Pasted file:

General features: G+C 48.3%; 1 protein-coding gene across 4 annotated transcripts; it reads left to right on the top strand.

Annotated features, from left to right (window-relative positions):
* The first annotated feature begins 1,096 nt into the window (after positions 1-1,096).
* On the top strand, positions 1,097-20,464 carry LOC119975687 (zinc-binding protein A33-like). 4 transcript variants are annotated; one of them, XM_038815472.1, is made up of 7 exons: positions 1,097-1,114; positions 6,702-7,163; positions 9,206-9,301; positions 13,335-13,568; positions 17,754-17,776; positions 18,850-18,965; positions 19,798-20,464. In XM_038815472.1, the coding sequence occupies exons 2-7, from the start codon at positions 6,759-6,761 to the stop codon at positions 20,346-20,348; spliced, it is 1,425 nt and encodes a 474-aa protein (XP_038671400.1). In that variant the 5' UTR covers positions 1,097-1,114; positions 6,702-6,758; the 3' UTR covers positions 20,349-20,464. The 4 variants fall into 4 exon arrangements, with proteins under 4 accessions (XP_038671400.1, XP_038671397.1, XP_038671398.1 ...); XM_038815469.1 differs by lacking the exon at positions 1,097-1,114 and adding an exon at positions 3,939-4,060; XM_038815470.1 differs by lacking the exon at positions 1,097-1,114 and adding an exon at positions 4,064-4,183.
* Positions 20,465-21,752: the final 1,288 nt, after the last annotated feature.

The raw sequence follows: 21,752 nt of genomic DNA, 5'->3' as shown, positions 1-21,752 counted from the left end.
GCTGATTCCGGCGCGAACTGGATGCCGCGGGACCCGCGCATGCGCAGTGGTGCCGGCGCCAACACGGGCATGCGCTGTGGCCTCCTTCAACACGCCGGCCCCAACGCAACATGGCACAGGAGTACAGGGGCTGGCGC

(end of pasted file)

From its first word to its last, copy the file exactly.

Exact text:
General features: G+C 48.3%; 1 protein-coding gene across 4 annotated transcripts; it reads left to right on the top strand.

Annotated features, from left to right (window-relative positions):
* The first annotated feature begins 1,096 nt into the window (after positions 1-1,096).
* On the top strand, positions 1,097-20,464 carry LOC119975687 (zinc-binding protein A33-like). 4 transcript variants are annotated; one of them, XM_038815472.1, is made up of 7 exons: positions 1,097-1,114; positions 6,702-7,163; positions 9,206-9,301; positions 13,335-13,568; positions 17,754-17,776; positions 18,850-18,965; positions 19,798-20,464. In XM_038815472.1, the coding sequence occupies exons 2-7, from the start codon at positions 6,759-6,761 to the stop codon at positions 20,346-20,348; spliced, it is 1,425 nt and encodes a 474-aa protein (XP_038671400.1). In that variant the 5' UTR covers positions 1,097-1,114; positions 6,702-6,758; the 3' UTR covers positions 20,349-20,464. The 4 variants fall into 4 exon arrangements, with proteins under 4 accessions (XP_038671400.1, XP_038671397.1, XP_038671398.1 ...); XM_038815469.1 differs by lacking the exon at positions 1,097-1,114 and adding an exon at positions 3,939-4,060; XM_038815470.1 differs by lacking the exon at positions 1,097-1,114 and adding an exon at positions 4,064-4,183.
* Positions 20,465-21,752: the final 1,288 nt, after the last annotated feature.

The raw sequence follows: 21,752 nt of genomic DNA, 5'->3' as shown, positions 1-21,752 counted from the left end.
GCTGATTCCGGCGCGAACTGGATGCCGCGGGACCCGCGCATGCGCAGTGGTGCCGGCGCCAACACGGGCATGCGCTGTGGCCTCCTTCAACACGCCGGCCCCAACGCAACATGGCACAGGAGTACAGGGGCTGGCGC